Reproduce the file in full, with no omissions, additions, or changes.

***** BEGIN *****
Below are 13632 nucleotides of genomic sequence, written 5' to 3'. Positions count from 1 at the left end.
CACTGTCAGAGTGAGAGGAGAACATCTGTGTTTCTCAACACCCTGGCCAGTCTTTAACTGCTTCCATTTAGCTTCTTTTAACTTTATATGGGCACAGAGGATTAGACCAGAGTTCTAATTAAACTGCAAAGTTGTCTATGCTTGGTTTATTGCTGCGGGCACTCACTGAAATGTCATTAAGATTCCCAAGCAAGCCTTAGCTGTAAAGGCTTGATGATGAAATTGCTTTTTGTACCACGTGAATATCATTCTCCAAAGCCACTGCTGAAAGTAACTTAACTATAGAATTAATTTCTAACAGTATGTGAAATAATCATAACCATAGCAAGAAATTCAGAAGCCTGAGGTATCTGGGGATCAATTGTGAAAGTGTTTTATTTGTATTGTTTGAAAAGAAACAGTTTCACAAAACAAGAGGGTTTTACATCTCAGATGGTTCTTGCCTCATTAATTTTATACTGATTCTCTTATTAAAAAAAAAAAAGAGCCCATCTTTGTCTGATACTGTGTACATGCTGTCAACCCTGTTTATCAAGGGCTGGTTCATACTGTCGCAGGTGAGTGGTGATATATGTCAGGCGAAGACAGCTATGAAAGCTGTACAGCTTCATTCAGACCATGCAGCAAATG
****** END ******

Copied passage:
Below are 13632 nucleotides of genomic sequence, written 5' to 3'. Positions count from 1 at the left end.
CACTGTCAGAGTGAGAGGAGAACATCTGTGTTTCTCAACACCCTGGCCAGTCTTTAACTGCTTCCATTTAGCTTCTTTTAACTTTATATGGGCACAGAGGATTAGACCAGAGTTCTAATTAAACTGCAAAGTTGTCTATGCTTGGTTTATTGCTGCGGGCACTCACTGAAATGTCATTAAGATTCCCAAGCAAGCCTTAGCTGTAAAGGCTTGATGATGAAATTGCTTTTTGTACCACGTGAATATCATTCTCCAAAGCCACTGCTGAAAGTAACTTAACTATAGAATTAATTTCTAACAGTATGTGAAATAATCATAACCATAGCAAGAAATTCAGAAGCCTGAGGTATCTGGGGATCAATTGTGAAAGTGTTTTATTTGTATTGTTTGAAAAGAAACAGTTTCACAAAACAAGAGGGTTTTACATCTCAGATGGTTCTTGCCTCATTAATTTTATACTGATTCTCTTATTAAAAAAAAAAAAGAGCCCATCTTTGTCTGATACTGTGTACATGCTGTCAACCCTGTTTATCAAGGGCTGGTTCATACTGTCGCAGGTGAGTGGTGATATATGTCAGGCGAAGACAGCTATGAAAGCTGTACAGCTTCATTCAGACCATGCAGCAAATG